Criticism of the pro-temple argument is usually directed against a straw man, notagainst the actual argumentation as presented by pro-temple scholars. A number of much-acclaimed anti-temple publications bravely announce in the introduction or on thecover that they will demolish every argument given (or "concocted" and "maliciouslypropagated") by the temple party, but then fail to address or even mention the mainstatements of the pro-temple party. Thus, Asghar Ali Engineer has published twoanthologies of articles on this controversy[5] , but carefully leaves out the official as wellas the competent non-official formulations of the pro-temple position; instead heincludes only a few clumsy ones to create a semblance of even-handedness.
The most powerful non-official books by pro-temple scholars are simply nevermentioned, let alone discussed.[6] Even the official argumentation offered by thescholars mandated by the Vishva Hindu Parishad during the government-sponsoreddebate is generally ignored.[7] Gyanendra Pandey manages to leave all thisargumentation by professional historians totally unmentioned in three successivepublications purporting to deal with the Hindu way of doing history during the Ayodhyacontroversy, focusing instead on some Hindi pamphlets by local religious personneltotally unacquainted with scholarly historiography.[8]
The same ignoring of the very argumentation which is purportedly refuted is found in thesuccessive editions of S. Gopal's Anatomy of a Confrontation, for most foreign scholars
the only accessible source about the Ayodhya conflict. Even the fact that a government-sponsored debate between historians mandated by both sides took place is obscured inmost publications, and when it is at all mentioned, it is mostly to denounce the fact thatthe government had "collaborated with the communal forces" by giving them a hearingat all.
ase study of a straw man
The single most important book in the whole Ayodhya controversy is Sita Ram Goel'stwo-volume book Hindu Temples, What Happened to Them. Its first volume contains anumber of presentations of specific cases of temple demolitions, a brief presentation of the Islamic theology of iconoclasm, and most of all a list of nearly 2,000 mosquesstanding on sites of temples demolished by Islamic iconoclasm.[9] Everybody whisperedthat within the Ayodhya movement, a list of "3,000" demolished temples was circulating.The normal thing to do for serious historians would have been, to analyze this list insideout, and to try to refute it. After all, far from basing itself on "myth", Goel's argumentconsists of two thousand precise and falsifiable claims, as a scientific theory should. Itturns out that none of the anti-temple historians has taken up the challenge of refutingeven one of those claims, viz. by proving objectively that one of the mosques in the listhad definitely not been built in forcible replacement of a temple. The list has never beendiscussed and figures in practically no bibliography.[10]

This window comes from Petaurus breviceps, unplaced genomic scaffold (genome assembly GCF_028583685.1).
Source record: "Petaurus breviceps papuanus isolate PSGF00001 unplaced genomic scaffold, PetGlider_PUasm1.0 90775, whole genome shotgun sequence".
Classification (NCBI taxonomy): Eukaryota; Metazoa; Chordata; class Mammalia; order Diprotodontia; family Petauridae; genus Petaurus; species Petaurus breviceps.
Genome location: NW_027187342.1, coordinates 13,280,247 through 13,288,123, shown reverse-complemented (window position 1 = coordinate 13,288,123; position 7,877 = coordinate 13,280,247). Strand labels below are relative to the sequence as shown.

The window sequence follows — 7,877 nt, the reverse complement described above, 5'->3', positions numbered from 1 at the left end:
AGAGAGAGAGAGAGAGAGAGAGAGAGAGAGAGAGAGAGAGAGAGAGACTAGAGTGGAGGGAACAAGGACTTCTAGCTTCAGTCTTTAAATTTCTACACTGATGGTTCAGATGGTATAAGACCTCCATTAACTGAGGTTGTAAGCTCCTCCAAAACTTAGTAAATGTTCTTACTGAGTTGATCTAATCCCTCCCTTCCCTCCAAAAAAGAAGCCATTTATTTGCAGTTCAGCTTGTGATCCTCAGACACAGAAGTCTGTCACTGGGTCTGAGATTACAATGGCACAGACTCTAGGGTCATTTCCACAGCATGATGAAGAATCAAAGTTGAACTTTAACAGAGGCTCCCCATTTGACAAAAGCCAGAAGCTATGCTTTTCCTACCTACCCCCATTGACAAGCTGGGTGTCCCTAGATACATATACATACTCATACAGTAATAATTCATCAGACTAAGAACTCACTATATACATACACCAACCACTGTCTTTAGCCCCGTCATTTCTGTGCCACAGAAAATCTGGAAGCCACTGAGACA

Even more important is the second volume, The Islamic Evidence. It is the key to thewhole Ayodhya controversy, no less. Its main parts are a 174-page compilation(emphatically not claiming completeness, merely the discovery of a "tip of the iceberg")of Muslim literary and epigraphic evidence for the demolition of Hindu temples, and a138-page presentation of the Islamic theology of iconoclasm. Goel's comment on thecompilation open thus: "Starting with Al-Biladhuri who wrote in Arabic in the second half of the ninth century, and coming down to Bashiruddin Ahmad who wrote in Urdu in thesecond decade of the twentieth, we have cited from seventy histories spanning a periodof more than a thousand years. Our citations mention fifty kings, six militarycommanders and three sufis who destroyed Hindu temples in one hundred and sevenlocalities..." [11]
The importance of the book is that it provides the historical and ideological context of thetemple demolitions: it demonstrates that the Ayodhya dispute is not a freak case but onthe contrary an entirely representative case of a widespread and centuries-longphenomenon, viz. Islamic iconoclasm. It shows that the iconoclastic demolition of Hindutemples was practised in practically all Indian regions which were under Muslim rule atone time. Historians, particularly modern historians with their emphasis on "context",ought to welcome it and study it closely. Instead, it has been completely obscured andkept out of the picture in the whole controversy.